If you’re an entrepreneur or a team manager, then mastering the art of delegation should be considered a hugely important task. We’re not all good delegators, particularly those of us who are perfectionists or precious about our ideas, but we need to be able to assign team members to suitable tasks,  particularly if they’re better at those tasks than we are.

Delegation is especially key if you’re trying to grow a business, as you simply can’t take on every job yourself.

So how can we learn to get better at delegating? The first thing to do is to pick tasks to delegate ‘up’ and ‘down’. The former corresponds to tasks that require specific  knowledge and/or skills, particularly those that don’t  relate
to the core services of your business. For example, things like accounts, billing, legal issues and the like should all be delegated to skilled employees, companies or freelancers. Delegating ‘down’ refers to those tasks which don’t require any particular skills or knowledge, such as postage, sending out virtual mailers, booking appointments, etc. Delegate these tasks to a subordinate, freeing up your valuable time to concentrate on more important tasks.

You need to learn to let go of the ‘if I want something done right, I have to do it myself’ mentality and understand that your team is there to support you and the business.

If you’re struggling with delegating, start  with smaller tasks and ensure you give your team members clear instructions and be absolutely clear about what you expect the outcome to be. Giving clear instructions and expectations allows you to judge the end results more effectively and gives your team  members a much better chance  of doing the job the way you want  it done.

It’s key to understand that delegation, apart from freeing up your own time, will empower your staff and contractors, making the feel trusted, valued and appreciated, and will give them the opportunity to develop their own skills, knowledge and abilities.

#8: Try turning off the TV and get out there and do  things

Instead of sitting in front of a screen all your life, try turning off the TV or the computer  and go out  into the world.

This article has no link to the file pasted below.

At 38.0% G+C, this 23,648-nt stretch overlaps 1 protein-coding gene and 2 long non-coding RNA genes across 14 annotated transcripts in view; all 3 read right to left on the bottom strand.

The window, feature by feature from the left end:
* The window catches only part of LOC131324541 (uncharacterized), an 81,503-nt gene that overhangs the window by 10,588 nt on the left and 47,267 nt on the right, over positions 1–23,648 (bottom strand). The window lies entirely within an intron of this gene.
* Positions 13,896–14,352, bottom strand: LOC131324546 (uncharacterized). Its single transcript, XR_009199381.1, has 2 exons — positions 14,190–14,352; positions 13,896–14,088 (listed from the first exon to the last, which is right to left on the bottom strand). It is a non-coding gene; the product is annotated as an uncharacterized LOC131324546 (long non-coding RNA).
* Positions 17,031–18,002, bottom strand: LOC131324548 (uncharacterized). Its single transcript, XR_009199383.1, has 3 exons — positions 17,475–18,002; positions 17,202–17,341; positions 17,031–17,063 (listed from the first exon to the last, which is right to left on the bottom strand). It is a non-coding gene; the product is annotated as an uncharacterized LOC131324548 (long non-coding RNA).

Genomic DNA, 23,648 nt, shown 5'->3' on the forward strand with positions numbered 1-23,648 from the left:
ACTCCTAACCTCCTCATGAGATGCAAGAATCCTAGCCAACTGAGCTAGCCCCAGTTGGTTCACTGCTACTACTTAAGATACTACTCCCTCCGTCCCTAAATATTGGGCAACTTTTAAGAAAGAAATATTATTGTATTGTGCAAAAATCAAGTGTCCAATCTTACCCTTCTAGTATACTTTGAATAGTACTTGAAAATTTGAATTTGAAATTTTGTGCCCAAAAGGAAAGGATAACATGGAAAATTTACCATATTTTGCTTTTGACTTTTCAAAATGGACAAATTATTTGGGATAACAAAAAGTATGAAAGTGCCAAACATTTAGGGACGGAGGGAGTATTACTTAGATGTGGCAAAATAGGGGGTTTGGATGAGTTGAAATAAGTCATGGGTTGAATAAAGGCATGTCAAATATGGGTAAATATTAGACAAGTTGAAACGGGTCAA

“With so many fascinating people to meet, adventures to embark on and challenges to overcome, sitting in front of the TV is simply a waste of time.”

It’s important to be able to switch off now and again, but there’s so much waiting for you out in the real world, and those experiences can be incredibly valuable for an entrepreneur.

So what is out there for an entrepreneur? Instead of spending your free time in front of a screen, an entrepreneur can find greater value attending conventions and lectures or meeting new people at networking events and social gatherings. The old adage goes ‘it ‘s not what you know, it ‘s who you know’, and the only way to make these important contacts is out in the real world. So follow Branson’s advice: get out there and do things.

#9: When people say bad things about you, prove them wrong

There will always be people who try to hang on the coattails of successful people.

“The best thing you can do is not only ignore them, but prove them wrong in every single way.”

Ignoring criticism is a great skill if you can do it, but it ‘s not always that straightforward, particularly if you’re a sensitive person or eager to be accepted within a certain community. So how can you deal with criticism more effectively?

Firstly, you should try and learn something from any criticism you receive. It’s important to understand that most criticism is probably based – at least in part – on some truths. It may appear negative, but criticism presents us with an opportunity to learn and improve. In order to try and learn from criticism, train yourself to ignore the tone in which it ‘s delivered and focus solely on the suggestions.